Russia Says ‘Can’t Guarantee’ Turkish Planes’ Safety Over Syria

The Russian Defense Ministry said that Moscow could not guarantee the safety of Turkish planes flying in northwestern Syria after Damascus said it was closing the airspace over the Idlib region, Interfax reported Sunday.

The ministry’s warning came after Turkey shot down two Syrian warplanes over Idlib on Sunday and struck a military airport well beyond its frontlines, a sharp increase of its military operations following the deaths of dozens of Turkish soldiers last week. Syria’s army has declared the airspace over northwest Syria closed to planes and drones, pledging to down any aircraft that violates it, state media said Sunday.

“In these conditions, the leadership of Russia’s military contingent [in Syria] cannot guarantee the safety of Turkish flights in Syrian skies,” Interfax cited Counter Admiral Oleg Zhuravlev as saying.

Ankara has ramped up its attacks, including drone strikes, against the Russian-backed Syrian forces since Thursday, when 33 Turkish soldiers were killed in an airstrike by Damascus.

Defense Minister Hulusi Akar said in the last four days Turkish forces destroyed eight helicopters, 103 tanks, 72 howitzers, rocket launchers, a drone and six air-defense systems. He dubbed Turkey’s operation, its fourth incursion in Syria in four years, “Operation Spring Shield.”

In response, Syria’s army said it shot down three Turkish drones and warned it would take down any aircraft breaching the airspace over the northwest, which has been controlled for years by Syrian President Bashar al-Assad’s main ally Russia.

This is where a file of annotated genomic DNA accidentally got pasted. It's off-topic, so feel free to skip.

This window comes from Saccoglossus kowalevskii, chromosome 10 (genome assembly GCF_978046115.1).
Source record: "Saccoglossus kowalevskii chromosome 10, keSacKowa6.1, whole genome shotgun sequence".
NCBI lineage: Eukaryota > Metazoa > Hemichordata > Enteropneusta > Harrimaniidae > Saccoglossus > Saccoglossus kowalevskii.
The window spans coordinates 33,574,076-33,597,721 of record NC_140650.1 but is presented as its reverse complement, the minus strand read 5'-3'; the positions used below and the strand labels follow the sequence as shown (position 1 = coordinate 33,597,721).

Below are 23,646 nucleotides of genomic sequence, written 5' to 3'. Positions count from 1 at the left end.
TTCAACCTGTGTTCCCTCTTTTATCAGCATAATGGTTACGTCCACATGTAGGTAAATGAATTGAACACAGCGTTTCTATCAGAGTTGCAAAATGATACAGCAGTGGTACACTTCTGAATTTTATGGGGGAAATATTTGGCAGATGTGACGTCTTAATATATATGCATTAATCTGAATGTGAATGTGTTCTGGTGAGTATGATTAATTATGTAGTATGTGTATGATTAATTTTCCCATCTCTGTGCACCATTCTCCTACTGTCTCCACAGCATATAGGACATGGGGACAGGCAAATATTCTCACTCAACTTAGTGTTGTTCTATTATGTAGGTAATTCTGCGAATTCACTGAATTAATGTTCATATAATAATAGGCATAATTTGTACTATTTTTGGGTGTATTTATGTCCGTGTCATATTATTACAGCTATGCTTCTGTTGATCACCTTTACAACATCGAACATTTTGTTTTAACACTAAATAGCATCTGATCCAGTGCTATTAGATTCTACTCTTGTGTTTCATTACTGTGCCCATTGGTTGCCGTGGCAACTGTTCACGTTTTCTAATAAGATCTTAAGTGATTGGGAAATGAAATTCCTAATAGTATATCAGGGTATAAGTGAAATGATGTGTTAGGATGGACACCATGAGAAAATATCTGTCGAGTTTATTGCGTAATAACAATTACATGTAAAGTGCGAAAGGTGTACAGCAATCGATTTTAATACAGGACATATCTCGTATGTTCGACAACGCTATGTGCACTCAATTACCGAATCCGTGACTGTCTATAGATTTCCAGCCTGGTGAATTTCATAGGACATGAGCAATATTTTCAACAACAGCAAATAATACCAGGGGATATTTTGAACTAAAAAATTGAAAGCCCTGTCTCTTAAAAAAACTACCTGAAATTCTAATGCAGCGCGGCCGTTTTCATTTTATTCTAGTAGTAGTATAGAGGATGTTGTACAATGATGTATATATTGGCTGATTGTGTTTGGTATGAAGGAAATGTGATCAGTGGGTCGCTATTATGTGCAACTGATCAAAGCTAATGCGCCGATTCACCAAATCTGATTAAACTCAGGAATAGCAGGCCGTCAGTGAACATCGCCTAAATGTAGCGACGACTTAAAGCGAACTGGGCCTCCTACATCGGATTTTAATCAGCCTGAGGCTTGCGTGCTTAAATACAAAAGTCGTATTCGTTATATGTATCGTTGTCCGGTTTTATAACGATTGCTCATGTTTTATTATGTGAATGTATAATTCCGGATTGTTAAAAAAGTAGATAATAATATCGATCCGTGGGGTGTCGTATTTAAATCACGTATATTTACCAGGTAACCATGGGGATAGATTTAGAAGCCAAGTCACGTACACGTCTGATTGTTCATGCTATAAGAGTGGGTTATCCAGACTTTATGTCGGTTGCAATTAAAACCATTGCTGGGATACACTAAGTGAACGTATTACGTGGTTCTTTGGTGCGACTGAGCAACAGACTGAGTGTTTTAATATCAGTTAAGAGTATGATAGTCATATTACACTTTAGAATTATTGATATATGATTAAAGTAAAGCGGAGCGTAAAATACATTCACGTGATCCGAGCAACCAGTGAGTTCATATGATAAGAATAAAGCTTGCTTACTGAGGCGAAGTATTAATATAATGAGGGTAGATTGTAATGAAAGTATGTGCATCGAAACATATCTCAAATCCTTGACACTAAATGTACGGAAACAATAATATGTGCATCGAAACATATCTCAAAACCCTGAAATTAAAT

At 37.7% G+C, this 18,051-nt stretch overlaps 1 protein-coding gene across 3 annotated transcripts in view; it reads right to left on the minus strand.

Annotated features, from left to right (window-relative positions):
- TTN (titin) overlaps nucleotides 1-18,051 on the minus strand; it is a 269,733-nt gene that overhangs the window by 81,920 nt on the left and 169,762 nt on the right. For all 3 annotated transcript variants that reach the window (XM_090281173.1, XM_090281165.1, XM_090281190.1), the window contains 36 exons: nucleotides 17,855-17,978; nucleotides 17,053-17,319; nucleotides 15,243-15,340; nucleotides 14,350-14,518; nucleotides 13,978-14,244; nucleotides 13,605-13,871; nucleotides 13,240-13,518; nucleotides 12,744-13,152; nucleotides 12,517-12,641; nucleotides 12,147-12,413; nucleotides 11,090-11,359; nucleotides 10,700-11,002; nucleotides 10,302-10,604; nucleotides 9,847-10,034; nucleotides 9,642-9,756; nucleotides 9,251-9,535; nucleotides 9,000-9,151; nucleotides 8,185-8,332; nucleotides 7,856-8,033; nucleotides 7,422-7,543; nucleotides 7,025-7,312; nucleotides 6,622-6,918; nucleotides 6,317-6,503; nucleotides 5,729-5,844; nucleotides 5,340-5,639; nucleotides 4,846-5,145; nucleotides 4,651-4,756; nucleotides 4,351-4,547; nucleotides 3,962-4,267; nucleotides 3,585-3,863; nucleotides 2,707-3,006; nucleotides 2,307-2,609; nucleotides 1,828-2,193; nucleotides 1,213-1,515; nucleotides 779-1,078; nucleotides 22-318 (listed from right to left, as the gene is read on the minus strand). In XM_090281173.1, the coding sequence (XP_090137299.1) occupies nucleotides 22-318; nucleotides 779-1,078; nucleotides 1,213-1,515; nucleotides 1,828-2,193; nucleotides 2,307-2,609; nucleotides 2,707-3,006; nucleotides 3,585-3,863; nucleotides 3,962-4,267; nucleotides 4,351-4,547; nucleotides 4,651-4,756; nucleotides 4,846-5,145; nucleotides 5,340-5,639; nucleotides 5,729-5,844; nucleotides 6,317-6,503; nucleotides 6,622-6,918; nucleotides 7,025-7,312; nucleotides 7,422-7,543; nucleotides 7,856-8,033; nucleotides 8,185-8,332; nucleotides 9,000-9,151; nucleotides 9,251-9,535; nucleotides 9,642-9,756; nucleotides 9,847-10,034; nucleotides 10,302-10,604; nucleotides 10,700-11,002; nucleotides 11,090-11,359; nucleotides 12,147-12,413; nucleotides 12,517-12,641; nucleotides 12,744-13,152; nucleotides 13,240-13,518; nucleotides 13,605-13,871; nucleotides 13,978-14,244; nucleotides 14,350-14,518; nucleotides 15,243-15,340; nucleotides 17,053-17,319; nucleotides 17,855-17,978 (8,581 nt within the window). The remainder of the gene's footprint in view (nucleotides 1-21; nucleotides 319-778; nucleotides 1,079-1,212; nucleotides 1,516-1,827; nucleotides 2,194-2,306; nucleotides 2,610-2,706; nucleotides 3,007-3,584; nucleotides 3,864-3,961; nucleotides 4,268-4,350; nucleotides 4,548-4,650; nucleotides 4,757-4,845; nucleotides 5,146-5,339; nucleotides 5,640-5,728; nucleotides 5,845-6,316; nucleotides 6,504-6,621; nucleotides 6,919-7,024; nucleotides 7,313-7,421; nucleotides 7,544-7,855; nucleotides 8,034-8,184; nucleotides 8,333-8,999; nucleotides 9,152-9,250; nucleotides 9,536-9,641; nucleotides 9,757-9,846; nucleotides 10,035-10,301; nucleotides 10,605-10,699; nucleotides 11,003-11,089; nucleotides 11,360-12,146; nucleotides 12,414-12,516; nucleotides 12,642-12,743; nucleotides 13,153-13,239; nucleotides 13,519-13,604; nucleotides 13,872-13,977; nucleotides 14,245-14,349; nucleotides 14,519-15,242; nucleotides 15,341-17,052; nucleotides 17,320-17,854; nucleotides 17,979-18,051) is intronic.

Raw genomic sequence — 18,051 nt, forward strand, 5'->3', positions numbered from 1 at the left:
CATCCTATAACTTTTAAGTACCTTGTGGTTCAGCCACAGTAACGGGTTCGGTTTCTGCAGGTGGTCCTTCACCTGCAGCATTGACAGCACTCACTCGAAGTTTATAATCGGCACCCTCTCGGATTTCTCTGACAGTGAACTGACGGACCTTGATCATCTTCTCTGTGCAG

Despite the warning, Turkish warplanes downed two Syrian warplanes, while Turkey’s state-owned Anadolu agency said the Turkish military had targeted and rendered unusable Nayrab airport, west of Aleppo city.

Turkey-backed opposition commanders also said Kuweires airport, east of Nayrab, had been bombed since midnight. Both airports are well inside Syrian government-controlled territory, marking a significant expansion of Ankara’s targets.

The fighting has risked drawing Russia and Turkey, who cooperated for years to contain the fighting despite backing rival sides in Syria’s nine-year war, into direct conflict.

“We have neither the intention nor the notion to face Russia. Our only intention there is for the [Syrian] regime to end the massacre and thereby prevent … radicalization and migration,” Turkey’s Akar said.

He said that 2,212 members of the Syrian forces had been “neutralized,” a term used to designate killed, wounded or captured. The Syrian Observatory, a Britain-based war monitor, said 74 Syrian government troops and pro-Damascus fighters had been killed since Feb. 27.

Fifty-five Turkish troops were killed in Idlib in February.

It has already deployed thousands of troops and military vehicles in northwest Syria’s Idlib province in the last month to stem advances by Syrian government forces, which have displaced 1 million people close to Turkey’s southern border.

Already hosting 3.6 million Syrian refugees, Ankara is determined to prevent any further influx from Syria. It has also let migrants cross its borders into the European Union, in an apparent effort to press for EU support in tackling the Syria crisis.

(c) The Moscow Times


  1. I should think the Turkish planes are very safe in Syria. None of the Russian junk has managed to hit anything yet. In fact the safety of the Russian missile defenses should be more of a concern to Russia. The whole world is seeing that Russian equipment is garbage, which is not a great advertisement for sales.

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